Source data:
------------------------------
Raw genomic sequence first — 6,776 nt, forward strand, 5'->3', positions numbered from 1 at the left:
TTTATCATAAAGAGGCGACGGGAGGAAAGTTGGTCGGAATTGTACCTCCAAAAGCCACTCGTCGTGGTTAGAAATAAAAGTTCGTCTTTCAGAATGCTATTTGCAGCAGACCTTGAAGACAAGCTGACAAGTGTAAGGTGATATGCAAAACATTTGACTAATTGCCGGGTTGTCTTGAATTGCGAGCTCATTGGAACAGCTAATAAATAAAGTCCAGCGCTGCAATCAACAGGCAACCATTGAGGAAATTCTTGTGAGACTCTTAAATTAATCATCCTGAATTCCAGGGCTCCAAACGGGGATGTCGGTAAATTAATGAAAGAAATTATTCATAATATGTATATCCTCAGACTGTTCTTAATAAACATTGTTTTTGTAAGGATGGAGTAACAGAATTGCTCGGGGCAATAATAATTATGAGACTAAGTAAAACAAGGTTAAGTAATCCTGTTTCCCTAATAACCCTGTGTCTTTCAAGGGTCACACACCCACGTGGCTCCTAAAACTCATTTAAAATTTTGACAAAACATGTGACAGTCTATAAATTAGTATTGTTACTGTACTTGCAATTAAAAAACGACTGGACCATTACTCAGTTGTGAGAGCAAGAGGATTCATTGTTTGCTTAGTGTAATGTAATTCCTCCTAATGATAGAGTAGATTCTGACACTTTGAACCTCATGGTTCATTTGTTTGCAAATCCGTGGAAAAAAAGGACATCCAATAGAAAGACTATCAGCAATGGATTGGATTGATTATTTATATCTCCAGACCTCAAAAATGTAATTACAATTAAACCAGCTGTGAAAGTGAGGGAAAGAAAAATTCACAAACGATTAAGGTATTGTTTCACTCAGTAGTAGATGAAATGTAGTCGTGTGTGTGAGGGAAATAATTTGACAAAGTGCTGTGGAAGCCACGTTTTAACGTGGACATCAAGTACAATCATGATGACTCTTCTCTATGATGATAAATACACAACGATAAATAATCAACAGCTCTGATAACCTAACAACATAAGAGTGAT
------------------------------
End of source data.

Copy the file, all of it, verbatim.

Raw genomic sequence first — 6,776 nt, forward strand, 5'->3', positions numbered from 1 at the left:
TTTATCATAAAGAGGCGACGGGAGGAAAGTTGGTCGGAATTGTACCTCCAAAAGCCACTCGTCGTGGTTAGAAATAAAAGTTCGTCTTTCAGAATGCTATTTGCAGCAGACCTTGAAGACAAGCTGACAAGTGTAAGGTGATATGCAAAACATTTGACTAATTGCCGGGTTGTCTTGAATTGCGAGCTCATTGGAACAGCTAATAAATAAAGTCCAGCGCTGCAATCAACAGGCAACCATTGAGGAAATTCTTGTGAGACTCTTAAATTAATCATCCTGAATTCCAGGGCTCCAAACGGGGATGTCGGTAAATTAATGAAAGAAATTATTCATAATATGTATATCCTCAGACTGTTCTTAATAAACATTGTTTTTGTAAGGATGGAGTAACAGAATTGCTCGGGGCAATAATAATTATGAGACTAAGTAAAACAAGGTTAAGTAATCCTGTTTCCCTAATAACCCTGTGTCTTTCAAGGGTCACACACCCACGTGGCTCCTAAAACTCATTTAAAATTTTGACAAAACATGTGACAGTCTATAAATTAGTATTGTTACTGTACTTGCAATTAAAAAACGACTGGACCATTACTCAGTTGTGAGAGCAAGAGGATTCATTGTTTGCTTAGTGTAATGTAATTCCTCCTAATGATAGAGTAGATTCTGACACTTTGAACCTCATGGTTCATTTGTTTGCAAATCCGTGGAAAAAAAGGACATCCAATAGAAAGACTATCAGCAATGGATTGGATTGATTATTTATATCTCCAGACCTCAAAAATGTAATTACAATTAAACCAGCTGTGAAAGTGAGGGAAAGAAAAATTCACAAACGATTAAGGTATTGTTTCACTCAGTAGTAGATGAAATGTAGTCGTGTGTGTGAGGGAAATAATTTGACAAAGTGCTGTGGAAGCCACGTTTTAACGTGGACATCAAGTACAATCATGATGACTCTTCTCTATGATGATAAATACACAACGATAAATAATCAACAGCTCTGATAACCTAACAACATAAGAGTGAT